The stadium's horseshoe opens to the northeast, towards the river, and the press box is at the top of the northwest sideline's grandstand. The running track has been removed; it was non-standard, with long straights and tight turns, and the outside lanes were very near the stadium walls.


See also


  1. ^ Lisa Kennelly, Extreme Makeover: Harvard Stadium, Harvard Crimson April 13, 2006.
  2. ^ 1634–1699: McCusker, J. J. (1997). How Much Is That in Real Money? A Historical Price Index for Use as a Deflator of Money Values in the Economy of the United States: Addenda et Corrigenda (PDF). American Antiquarian Society. 1700–1799: McCusker, J. J. (1992). How Much Is That in Real Money? A Historical Price Index for Use as a Deflator of Money Values in the Economy of the United States (PDF). American Antiquarian Society. 1800–present: Federal Reserve Bank of Minneapolis. "Consumer Price Index (estimate) 1800–". Retrieved February 29, 2024.
  3. ^ "Harvard Stadium Football History". Harvard University. Retrieved April 11, 2016.
  4. ^ "National Register Information System". National Register of Historic Places. National Park Service. March 13, 2009.
  5. ^ "Campus Spotlight Harvard Stadium". Harvard University. Retrieved October 12, 2023.
  6. ^ "NRHP nomination for Harvard Stadium". Commonwealth of Massachusetts. Archived from the original on 2015-09-05. Retrieved 2014-06-02.
  7. ^ "Aerial view of Harvard Stadium". Digital Commonwealth. Newton, Massachusetts). 1930. Retrieved December 1, 2017.
  8. ^ Harvard University (1949). "Memorial Hall". Education, bricks and mortar: Harvard buildings and their contribution to the advancement of learning. p. 82n. ISBN 9780674238855.
  9. ^ Searing, Robert (29 September 2021). "In 1907, Syracuse University opens Archbold Stadium, called then the 'greatest athletic arena in America'". The Post-Standard. Retrieved 12 October 2021.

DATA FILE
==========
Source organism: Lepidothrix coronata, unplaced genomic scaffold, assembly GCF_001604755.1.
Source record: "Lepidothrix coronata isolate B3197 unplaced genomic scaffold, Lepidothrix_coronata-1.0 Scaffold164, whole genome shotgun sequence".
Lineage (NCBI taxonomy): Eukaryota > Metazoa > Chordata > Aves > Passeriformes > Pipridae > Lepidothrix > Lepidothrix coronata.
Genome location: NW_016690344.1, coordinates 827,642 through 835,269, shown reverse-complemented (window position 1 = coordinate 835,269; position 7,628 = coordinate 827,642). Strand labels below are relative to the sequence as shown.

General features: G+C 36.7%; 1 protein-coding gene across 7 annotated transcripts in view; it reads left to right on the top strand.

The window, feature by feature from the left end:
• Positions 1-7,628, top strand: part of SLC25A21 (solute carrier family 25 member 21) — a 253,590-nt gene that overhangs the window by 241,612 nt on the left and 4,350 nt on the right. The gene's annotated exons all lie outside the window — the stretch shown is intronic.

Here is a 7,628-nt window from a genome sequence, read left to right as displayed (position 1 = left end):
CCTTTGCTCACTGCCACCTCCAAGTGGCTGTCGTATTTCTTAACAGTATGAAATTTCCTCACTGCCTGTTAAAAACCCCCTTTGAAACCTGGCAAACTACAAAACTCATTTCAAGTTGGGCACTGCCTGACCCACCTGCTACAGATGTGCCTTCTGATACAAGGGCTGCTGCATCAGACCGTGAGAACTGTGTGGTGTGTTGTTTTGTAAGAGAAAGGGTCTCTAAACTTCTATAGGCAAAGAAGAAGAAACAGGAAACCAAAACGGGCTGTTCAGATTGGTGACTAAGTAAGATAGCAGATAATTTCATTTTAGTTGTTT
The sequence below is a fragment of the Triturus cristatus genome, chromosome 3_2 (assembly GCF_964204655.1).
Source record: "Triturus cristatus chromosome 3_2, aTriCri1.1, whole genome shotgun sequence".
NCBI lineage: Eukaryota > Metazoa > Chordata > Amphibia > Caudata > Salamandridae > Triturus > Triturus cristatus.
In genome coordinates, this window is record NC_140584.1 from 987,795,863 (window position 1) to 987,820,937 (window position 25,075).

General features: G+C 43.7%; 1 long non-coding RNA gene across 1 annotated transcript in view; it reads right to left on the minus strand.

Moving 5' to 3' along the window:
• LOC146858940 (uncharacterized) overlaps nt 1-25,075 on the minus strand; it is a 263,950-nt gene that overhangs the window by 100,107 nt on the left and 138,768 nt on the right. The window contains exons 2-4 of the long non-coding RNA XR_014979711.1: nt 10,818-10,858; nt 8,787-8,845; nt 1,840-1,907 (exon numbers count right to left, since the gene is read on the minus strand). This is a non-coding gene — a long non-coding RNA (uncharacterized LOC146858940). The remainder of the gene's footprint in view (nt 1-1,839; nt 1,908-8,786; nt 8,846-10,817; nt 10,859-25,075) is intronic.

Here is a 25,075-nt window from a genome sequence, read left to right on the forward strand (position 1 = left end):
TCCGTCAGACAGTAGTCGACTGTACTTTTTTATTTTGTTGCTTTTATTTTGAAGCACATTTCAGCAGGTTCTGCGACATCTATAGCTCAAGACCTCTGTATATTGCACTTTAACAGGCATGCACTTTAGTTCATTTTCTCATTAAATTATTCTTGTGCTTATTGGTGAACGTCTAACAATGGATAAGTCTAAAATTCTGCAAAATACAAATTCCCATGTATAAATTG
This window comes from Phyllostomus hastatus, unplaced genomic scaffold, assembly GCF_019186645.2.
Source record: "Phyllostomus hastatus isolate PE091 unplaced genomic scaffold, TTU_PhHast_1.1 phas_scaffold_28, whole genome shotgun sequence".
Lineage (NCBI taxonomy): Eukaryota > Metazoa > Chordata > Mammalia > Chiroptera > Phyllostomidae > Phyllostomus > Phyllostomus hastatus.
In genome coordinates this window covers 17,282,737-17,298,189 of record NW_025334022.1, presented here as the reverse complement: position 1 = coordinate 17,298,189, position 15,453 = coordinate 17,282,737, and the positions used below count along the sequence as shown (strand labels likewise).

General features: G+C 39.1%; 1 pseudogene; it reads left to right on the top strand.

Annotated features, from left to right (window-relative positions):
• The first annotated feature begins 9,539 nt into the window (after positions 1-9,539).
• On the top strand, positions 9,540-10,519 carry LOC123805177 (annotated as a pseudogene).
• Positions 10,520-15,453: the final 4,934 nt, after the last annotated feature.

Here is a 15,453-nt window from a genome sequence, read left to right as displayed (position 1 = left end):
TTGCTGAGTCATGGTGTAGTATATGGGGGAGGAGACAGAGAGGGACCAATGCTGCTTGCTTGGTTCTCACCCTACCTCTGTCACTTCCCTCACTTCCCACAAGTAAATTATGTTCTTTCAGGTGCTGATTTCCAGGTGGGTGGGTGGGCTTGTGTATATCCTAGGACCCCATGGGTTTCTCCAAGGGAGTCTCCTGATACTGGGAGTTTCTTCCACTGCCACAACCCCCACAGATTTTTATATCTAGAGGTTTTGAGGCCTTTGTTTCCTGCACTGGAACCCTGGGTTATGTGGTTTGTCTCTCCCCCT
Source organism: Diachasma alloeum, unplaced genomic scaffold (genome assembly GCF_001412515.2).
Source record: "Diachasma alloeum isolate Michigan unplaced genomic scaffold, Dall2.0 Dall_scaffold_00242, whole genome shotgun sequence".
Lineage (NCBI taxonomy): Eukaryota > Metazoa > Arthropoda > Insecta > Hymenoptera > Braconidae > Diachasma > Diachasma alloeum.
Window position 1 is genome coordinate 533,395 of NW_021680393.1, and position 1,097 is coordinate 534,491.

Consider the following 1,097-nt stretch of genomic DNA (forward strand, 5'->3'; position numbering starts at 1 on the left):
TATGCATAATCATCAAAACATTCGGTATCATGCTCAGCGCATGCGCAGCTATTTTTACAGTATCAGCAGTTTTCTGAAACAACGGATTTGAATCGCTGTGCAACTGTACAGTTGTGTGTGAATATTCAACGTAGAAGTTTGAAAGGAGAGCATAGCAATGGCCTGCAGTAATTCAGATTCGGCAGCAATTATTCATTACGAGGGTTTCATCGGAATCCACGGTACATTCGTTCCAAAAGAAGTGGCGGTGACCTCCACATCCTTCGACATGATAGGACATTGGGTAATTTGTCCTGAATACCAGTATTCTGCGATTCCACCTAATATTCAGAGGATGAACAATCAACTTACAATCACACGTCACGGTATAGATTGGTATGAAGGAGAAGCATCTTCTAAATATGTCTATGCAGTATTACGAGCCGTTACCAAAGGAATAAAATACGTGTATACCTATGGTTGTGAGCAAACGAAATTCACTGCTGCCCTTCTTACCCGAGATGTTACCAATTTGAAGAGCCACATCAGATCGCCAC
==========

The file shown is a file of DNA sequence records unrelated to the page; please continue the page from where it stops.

10. ^ "Harvard Stadium". Boston Cannons. Retrieved April 24, 2016.
  11. ^ "Harvard 24, Brown 17". ESPN. Associated Press. September 22, 2007. Retrieved December 1, 2017.
  12. ^ Glenn, Malcolm A. (September 23, 2007). "Football topples Brown in historic night game". Harvard Crimson. (Cambridge, Massachusetts). Retrieved December 1, 2017.
  13. ^ "First and 100". The Harvard Magazine. Retrieved April 12, 2016.
  14. ^ "The 1905 Movement to Reform Football". Library of Congress document. Retrieved April 12, 2016.
  15. ^ "Saturday Night Lights: Harvard Stadium Joins the 21st Century". New York Times. 22 September 2007. Retrieved April 12, 2016.
  16. ^ "Timeline of Tradition" (PDF). Harvard Crimson. Retrieved January 6, 2020.
  17. ^ 1984 Summer Olympics official report. Volume 1. Part 1. pp. 129-31.
  18. ^ Malcom A. Glenn, Improved Stadium Scores Pro Team, Harvard Crimson, February 23, 2007.
Events and tenants
Preceded by Home of the Boston Patriots
Succeeded by
Preceded by
various venues
Soviet Union
Summer Olympics
Soccer venue

Succeeded by
various venues
South Korea
Preceded by Home of the Boston Cannons 
Succeeded by